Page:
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10/24/2014

McNair Scholar Studies Student Truck Drivers' Health to Improve Performance

Quick Facts

 Shalace Rose, a McNair Scholar and senior who won an award for her truck driver research, has interviewed nearly 30 student drivers at York Technical College in order to draw some general characteristics about truckers.
 Truck drivers’ general lack of sleep came to the forefront this summer when a Walmart truck driver hit comedian Tracy Morgan’s limousine. Morgan and three others were severely injured in the six-car pile-up on June 7, and one fellow passenger, comedian James McNair, was killed.

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Shalace Rose

ROCK HILL, SOUTH CAROLINA - A Winthrop University student’s research may help give businesses and government regulators insight into beginner trucker drivers’ sleep and dietary habits.

Shalace Rose, a McNair Scholar and senior who has won an award for her truck driver research, has interviewed nearly 30 student drivers at York Technical College in order to draw some general characteristics about truckers. She grew interested in the subject after talking with her best friend’s father, who is a truck driver.

She expects to interview more student drivers during this academic year. The majority of the student truckers she surveyed are male, many of whom smoke, are overweight and typically average around six hours of sleep a night.

Truck drivers’ general lack of sleep came to the forefront this summer when a Walmart truck driver hit comedian Tracy Morgan’s limousine. Morgan and three others were severely injured in the six-car pile-up on June 7, and one fellow passenger, comedian James McNair, was killed.

Rose, an exercise science major from Camden, South Carolina, said she felt lucky that the McNair Scholars program gave her an opportunity to work with faculty member Janet Wojcik to research this timely topic. She wondered if truck drivers are entering the field already at risk for developing health conditions, such as heart disease, diabetes, hypertension and obesity.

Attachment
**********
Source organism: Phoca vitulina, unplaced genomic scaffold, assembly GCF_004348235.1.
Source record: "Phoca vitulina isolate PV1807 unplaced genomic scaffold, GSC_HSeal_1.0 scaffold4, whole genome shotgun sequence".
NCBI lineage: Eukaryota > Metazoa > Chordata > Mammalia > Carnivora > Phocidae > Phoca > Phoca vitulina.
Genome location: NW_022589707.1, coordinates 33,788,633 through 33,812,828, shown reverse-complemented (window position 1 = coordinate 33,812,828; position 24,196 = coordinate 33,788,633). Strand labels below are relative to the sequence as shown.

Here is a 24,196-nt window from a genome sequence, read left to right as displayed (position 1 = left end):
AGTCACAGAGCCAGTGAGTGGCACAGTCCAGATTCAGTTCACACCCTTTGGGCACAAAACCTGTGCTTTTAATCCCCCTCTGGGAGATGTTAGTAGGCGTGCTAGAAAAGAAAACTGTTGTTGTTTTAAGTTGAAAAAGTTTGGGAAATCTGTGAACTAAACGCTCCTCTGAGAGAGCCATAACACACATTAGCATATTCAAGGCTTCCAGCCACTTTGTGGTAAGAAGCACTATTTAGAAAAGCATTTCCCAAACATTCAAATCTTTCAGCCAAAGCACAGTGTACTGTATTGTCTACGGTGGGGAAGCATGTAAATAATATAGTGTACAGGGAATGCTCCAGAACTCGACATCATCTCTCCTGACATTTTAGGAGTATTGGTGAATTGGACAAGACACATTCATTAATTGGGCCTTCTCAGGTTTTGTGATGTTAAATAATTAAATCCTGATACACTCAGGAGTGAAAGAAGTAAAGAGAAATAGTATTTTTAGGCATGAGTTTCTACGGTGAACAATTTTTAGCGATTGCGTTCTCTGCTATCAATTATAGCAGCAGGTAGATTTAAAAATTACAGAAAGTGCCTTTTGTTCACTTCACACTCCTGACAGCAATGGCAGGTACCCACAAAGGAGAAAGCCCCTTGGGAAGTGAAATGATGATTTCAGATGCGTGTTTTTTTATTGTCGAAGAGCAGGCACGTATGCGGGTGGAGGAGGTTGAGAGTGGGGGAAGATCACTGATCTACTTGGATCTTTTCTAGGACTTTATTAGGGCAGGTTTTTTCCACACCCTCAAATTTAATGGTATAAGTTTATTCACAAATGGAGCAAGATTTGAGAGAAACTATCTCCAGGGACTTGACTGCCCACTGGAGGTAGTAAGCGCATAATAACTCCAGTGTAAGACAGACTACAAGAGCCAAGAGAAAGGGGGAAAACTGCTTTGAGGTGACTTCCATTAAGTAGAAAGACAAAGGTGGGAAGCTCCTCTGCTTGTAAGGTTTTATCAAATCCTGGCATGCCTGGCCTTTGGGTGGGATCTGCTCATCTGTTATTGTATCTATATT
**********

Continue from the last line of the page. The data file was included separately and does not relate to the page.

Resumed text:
Faculty at York Technical College have supported Rose in her efforts to collect survey responses.

“Their history of unhealthy diet intake and long hours working sedentarily result in excess accumulation of weight if the employee does not make a conscious effort to stay healthy,” Rose wrote on her poster presentation. She observed that past research has focused on professional drivers, not students.

Rose has asked Winthrop exercise science majors to work with the York Technical College students to promote good health. She also suggests that schools that teach truck driving may want to add a workplace wellness component to their commercial vehicle training education curriculum.

Rose won accolades for her student truck driving research at the McNair Scholars competition this summer in Atlanta, Georgia. She wants to be a corporate wellness coordinator in order to encourage employees to take better care of themselves and to help employers cut health insurance costs.

The Winthrop McNair Scholars Program prepares first generation, low-income, and underrepresented undergraduates to be successful in Ph.D. programs by providing research and other opportunities as well as financial support throughout the graduate admissions process. Winthrop's program includes, but is not limited to, a summer research experience, workshops, GRE and graduate school application preparation, and travel to present research and explore graduate programs.

Other examples of McNair Scholars’ research this year have covered among other topics:

* a potential malignant melanoma growth suppressor

* cognitive flexibility as a predictor of depressive symptoms

* integrating principles of choreographic evaluation into education

* transfer pricing equity

* aggregation inhibitors for Alzheimer’s amyloid-beta peptide

Winthrop’s program is funded by a five-year renewable TRiO grant from the U.S. Department of Education, providing $220,000 in federal funding is provided each year for programming and materials that will help 30 eligible students prepare for graduate study.

For more information, contact Judy Longshaw, news and media services manager, at 803/323-2404 or e-mail her at longshawj@winthrop.edu.


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